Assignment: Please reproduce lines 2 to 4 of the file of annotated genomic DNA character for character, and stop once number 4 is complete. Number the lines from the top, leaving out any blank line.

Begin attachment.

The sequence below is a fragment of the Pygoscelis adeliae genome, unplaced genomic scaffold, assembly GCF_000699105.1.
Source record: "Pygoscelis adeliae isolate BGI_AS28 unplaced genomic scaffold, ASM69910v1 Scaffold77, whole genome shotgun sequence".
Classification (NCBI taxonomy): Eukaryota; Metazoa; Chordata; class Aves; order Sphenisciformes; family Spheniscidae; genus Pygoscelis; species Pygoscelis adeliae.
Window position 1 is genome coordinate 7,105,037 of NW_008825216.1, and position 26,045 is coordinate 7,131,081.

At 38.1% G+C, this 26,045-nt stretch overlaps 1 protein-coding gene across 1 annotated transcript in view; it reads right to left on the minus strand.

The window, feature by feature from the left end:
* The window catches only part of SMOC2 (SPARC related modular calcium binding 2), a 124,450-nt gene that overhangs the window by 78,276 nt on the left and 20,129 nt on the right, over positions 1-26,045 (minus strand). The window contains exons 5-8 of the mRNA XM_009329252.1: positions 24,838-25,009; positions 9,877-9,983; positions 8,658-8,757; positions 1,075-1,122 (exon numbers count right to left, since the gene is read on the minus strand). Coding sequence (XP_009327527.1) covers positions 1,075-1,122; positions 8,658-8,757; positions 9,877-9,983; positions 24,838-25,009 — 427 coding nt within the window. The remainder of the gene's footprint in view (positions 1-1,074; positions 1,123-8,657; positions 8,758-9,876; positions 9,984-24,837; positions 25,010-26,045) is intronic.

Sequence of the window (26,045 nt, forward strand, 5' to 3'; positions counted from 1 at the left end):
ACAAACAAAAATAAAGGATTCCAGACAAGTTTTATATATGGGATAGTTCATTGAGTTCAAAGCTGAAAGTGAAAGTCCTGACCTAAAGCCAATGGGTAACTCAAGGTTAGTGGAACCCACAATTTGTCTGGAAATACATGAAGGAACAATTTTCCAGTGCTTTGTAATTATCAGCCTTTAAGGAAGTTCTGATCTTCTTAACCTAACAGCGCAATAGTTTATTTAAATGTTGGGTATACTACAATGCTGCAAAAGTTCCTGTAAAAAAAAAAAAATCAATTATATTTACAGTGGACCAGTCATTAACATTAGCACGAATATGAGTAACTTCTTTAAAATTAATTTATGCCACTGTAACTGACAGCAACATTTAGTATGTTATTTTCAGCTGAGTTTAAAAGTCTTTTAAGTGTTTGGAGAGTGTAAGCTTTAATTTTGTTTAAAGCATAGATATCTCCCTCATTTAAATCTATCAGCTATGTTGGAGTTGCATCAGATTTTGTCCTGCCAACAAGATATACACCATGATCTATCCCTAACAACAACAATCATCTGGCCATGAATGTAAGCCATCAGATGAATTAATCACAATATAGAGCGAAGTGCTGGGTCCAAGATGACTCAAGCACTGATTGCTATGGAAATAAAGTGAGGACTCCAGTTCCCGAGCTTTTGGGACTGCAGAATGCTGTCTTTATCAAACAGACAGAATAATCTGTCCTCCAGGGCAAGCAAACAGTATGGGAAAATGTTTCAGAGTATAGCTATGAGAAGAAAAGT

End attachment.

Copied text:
Source record: "Pygoscelis adeliae isolate BGI_AS28 unplaced genomic scaffold, ASM69910v1 Scaffold77, whole genome shotgun sequence".
Classification (NCBI taxonomy): Eukaryota; Metazoa; Chordata; class Aves; order Sphenisciformes; family Spheniscidae; genus Pygoscelis; species Pygoscelis adeliae.
Window position 1 is genome coordinate 7,105,037 of NW_008825216.1, and position 26,045 is coordinate 7,131,081.